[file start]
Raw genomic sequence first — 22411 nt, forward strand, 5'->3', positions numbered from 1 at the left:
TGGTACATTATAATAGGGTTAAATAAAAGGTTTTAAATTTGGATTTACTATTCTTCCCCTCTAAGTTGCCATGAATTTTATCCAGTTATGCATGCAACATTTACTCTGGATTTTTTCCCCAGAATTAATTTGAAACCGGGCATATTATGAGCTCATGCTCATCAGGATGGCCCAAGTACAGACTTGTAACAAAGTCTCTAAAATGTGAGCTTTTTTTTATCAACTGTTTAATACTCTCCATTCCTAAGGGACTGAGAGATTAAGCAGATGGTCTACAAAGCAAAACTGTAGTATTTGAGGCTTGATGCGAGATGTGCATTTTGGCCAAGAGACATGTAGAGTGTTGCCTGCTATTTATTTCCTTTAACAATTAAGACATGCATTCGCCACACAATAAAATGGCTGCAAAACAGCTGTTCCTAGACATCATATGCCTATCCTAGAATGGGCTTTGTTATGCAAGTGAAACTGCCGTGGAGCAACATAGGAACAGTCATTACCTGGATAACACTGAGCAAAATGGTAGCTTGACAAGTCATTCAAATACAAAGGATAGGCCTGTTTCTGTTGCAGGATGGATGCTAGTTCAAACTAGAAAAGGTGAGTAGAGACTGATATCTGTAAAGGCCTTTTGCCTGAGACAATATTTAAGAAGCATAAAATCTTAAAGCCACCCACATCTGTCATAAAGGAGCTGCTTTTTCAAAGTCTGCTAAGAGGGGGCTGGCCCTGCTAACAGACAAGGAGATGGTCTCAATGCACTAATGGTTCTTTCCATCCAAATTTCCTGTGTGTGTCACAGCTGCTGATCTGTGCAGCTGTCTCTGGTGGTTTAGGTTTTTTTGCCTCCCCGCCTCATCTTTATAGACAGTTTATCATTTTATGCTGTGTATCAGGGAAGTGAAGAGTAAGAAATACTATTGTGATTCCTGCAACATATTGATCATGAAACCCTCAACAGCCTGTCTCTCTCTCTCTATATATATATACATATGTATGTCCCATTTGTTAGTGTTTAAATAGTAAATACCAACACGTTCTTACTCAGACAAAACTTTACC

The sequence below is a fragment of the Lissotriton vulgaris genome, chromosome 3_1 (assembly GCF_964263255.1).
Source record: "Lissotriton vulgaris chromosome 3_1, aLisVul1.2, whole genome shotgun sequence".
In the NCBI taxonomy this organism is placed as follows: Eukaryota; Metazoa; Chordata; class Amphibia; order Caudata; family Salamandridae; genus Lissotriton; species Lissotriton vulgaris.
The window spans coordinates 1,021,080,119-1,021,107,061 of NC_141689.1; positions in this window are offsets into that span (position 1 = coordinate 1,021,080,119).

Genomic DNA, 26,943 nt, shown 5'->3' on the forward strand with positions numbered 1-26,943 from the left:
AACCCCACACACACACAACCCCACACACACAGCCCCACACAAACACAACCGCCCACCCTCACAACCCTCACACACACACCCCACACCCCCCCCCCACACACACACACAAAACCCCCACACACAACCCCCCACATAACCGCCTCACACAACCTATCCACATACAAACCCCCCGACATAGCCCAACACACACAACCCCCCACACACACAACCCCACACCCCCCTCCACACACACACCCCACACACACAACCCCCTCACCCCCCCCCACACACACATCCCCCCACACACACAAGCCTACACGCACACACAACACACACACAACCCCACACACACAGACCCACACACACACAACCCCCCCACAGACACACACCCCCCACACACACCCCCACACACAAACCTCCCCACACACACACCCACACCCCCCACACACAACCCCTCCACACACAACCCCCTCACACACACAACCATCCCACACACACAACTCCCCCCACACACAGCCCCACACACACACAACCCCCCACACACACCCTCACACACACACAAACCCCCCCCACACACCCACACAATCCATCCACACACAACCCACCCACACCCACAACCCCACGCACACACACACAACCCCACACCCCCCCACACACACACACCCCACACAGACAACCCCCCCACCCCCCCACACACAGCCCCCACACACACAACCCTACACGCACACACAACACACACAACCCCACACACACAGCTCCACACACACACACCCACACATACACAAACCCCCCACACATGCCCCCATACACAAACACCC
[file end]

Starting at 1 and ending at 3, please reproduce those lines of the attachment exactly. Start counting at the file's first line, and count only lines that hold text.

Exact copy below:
Raw genomic sequence first — 22411 nt, forward strand, 5'->3', positions numbered from 1 at the left:
TGGTACATTATAATAGGGTTAAATAAAAGGTTTTAAATTTGGATTTACTATTCTTCCCCTCTAAGTTGCCATGAATTTTATCCAGTTATGCATGCAACATTTACTCTGGATTTTTTCCCCAGAATTAATTTGAAACCGGGCATATTATGAGCTCATGCTCATCAGGATGGCCCAAGTACAGACTTGTAACAAAGTCTCTAAAATGTGAGCTTTTTTTTATCAACTGTTTAATACTCTCCATTCCTAAGGGACTGAGAGATTAAGCAGATGGTCTACAAAGCAAAACTGTAGTATTTGAGGCTTGATGCGAGATGTGCATTTTGGCCAAGAGACATGTAGAGTGTTGCCTGCTATTTATTTCCTTTAACAATTAAGACATGCATTCGCCACACAATAAAATGGCTGCAAAACAGCTGTTCCTAGACATCATATGCCTATCCTAGAATGGGCTTTGTTATGCAAGTGAAACTGCCGTGGAGCAACATAGGAACAGTCATTACCTGGATAACACTGAGCAAAATGGTAGCTTGACAAGTCATTCAAATACAAAGGATAGGCCTGTTTCTGTTGCAGGATGGATGCTAGTTCAAACTAGAAAAGGTGAGTAGAGACTGATATCTGTAAAGGCCTTTTGCCTGAGACAATATTTAAGAAGCATAAAATCTTAAAGCCACCCACATCTGTCATAAAGGAGCTGCTTTTTCAAAGTCTGCTAAGAGGGGGCTGGCCCTGCTAACAGACAAGGAGATGGTCTCAATGCACTAATGGTTCTTTCCATCCAAATTTCCTGTGTGTGTCACAGCTGCTGATCTGTGCAGCTGTCTCTGGTGGTTTAGGTTTTTTTGCCTCCCCGCCTCATCTTTATAGACAGTTTATCATTTTATGCTGTGTATCAGGGAAGTGAAGAGTAAGAAATACTATTGTGATTCCTGCAACATATTGATCATGAAACCCTCAACAGCCTGTCTCTCTCTCTCTATATATATATACATATGTATGTCCCATTTGTTAGTGTTTAAATAGTAAATACCAACACGTTCTTACTCAGACAAAACTTTACC

The sequence below is a fragment of the Lissotriton vulgaris genome, chromosome 3_1 (assembly GCF_964263255.1).